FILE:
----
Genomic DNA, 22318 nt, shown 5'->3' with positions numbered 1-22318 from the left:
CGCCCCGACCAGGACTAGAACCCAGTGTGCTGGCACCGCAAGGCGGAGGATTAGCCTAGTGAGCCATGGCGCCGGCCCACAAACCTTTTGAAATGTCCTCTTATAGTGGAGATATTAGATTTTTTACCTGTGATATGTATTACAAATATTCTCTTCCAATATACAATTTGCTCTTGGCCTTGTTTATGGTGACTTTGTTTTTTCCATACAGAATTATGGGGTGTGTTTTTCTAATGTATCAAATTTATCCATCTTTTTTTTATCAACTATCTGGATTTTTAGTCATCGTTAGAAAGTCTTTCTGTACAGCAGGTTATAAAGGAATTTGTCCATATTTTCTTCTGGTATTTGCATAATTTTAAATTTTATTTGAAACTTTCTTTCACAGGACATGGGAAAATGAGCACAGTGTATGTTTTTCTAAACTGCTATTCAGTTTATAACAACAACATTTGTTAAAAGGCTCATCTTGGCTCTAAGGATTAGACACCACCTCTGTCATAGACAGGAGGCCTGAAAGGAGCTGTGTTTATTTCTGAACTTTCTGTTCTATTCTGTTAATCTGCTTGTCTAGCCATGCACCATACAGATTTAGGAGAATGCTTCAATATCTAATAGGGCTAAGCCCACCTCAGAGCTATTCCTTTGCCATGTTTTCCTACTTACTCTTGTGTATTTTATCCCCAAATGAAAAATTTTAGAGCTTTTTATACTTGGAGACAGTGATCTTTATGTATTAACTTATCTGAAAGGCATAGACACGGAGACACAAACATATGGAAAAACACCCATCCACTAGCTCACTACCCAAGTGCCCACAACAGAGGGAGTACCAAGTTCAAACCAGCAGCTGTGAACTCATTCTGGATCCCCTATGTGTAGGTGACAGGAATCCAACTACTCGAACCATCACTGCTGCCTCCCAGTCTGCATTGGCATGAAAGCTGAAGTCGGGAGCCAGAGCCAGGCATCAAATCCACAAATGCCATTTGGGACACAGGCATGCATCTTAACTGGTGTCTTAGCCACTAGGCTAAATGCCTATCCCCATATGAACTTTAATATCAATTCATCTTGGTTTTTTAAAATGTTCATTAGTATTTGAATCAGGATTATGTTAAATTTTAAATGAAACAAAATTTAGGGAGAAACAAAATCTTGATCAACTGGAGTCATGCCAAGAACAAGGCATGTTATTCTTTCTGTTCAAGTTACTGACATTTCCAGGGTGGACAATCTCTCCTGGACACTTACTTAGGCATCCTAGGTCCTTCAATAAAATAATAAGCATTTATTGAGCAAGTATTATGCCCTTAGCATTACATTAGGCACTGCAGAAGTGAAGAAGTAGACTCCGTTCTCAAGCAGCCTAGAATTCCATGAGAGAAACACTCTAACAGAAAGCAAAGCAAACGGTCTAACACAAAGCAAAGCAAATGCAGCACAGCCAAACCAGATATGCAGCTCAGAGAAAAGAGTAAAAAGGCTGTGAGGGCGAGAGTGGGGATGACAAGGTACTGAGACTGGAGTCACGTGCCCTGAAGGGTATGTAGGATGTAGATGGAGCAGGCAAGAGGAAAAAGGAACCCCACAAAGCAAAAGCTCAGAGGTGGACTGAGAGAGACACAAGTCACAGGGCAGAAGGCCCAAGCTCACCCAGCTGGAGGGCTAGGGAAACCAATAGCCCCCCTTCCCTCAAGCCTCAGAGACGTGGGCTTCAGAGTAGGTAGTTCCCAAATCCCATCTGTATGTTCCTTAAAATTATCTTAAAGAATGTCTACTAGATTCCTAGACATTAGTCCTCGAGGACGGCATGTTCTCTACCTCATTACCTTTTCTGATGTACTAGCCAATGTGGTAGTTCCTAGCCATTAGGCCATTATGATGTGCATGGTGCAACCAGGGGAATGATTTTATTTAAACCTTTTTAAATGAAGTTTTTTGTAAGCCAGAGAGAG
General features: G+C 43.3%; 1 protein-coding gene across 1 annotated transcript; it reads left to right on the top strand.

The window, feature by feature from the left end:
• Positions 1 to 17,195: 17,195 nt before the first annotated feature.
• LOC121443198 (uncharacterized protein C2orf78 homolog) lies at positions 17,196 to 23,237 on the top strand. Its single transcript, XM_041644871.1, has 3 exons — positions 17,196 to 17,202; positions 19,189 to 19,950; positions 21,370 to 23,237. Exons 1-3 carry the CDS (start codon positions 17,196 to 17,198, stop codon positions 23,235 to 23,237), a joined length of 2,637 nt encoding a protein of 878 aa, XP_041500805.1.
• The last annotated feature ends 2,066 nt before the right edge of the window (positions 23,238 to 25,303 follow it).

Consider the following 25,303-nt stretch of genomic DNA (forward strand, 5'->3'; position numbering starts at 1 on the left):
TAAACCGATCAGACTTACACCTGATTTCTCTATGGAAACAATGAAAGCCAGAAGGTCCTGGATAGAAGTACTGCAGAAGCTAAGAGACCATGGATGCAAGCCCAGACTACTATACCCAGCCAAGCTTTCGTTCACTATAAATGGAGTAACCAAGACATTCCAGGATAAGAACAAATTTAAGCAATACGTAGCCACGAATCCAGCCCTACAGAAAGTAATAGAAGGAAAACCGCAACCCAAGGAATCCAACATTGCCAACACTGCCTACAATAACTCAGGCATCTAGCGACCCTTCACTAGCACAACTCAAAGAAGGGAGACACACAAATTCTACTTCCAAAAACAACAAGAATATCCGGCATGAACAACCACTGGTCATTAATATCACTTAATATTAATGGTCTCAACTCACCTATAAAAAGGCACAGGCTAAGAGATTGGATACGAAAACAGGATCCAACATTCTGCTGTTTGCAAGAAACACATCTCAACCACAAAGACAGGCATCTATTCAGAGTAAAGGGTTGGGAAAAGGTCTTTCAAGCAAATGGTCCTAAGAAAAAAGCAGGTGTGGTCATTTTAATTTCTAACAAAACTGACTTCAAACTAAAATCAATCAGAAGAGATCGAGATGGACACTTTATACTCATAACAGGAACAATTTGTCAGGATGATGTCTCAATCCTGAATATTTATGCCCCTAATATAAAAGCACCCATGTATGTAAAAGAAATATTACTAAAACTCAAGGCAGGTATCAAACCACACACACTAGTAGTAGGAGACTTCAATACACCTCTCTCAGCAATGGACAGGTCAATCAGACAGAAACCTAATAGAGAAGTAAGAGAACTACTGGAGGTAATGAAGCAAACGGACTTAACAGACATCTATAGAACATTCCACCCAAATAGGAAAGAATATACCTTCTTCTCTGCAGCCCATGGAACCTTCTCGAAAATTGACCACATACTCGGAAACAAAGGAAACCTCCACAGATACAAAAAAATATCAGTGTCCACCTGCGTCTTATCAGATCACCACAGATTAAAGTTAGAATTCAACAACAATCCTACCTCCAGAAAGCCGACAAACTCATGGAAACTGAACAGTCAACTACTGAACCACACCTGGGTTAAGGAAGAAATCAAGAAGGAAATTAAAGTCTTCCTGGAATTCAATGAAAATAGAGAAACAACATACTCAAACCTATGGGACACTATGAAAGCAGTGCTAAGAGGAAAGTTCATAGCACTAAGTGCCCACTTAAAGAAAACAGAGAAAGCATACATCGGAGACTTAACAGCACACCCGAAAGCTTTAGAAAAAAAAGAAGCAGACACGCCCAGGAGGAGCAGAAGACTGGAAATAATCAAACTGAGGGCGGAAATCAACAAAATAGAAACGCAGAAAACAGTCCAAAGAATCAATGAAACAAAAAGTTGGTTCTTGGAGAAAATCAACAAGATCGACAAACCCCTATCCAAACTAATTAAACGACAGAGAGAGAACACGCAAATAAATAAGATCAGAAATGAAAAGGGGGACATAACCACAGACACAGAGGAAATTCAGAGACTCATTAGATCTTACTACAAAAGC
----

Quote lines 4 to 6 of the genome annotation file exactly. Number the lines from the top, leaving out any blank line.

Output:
The window, feature by feature from the left end:
• Positions 1 to 17,195: 17,195 nt before the first annotated feature.
• LOC121443198 (uncharacterized protein C2orf78 homolog) lies at positions 17,196 to 23,237 on the top strand. Its single transcript, XM_041644871.1, has 3 exons — positions 17,196 to 17,202; positions 19,189 to 19,950; positions 21,370 to 23,237. Exons 1-3 carry the CDS (start codon positions 17,196 to 17,198, stop codon positions 23,235 to 23,237), a joined length of 2,637 nt encoding a protein of 878 aa, XP_041500805.1.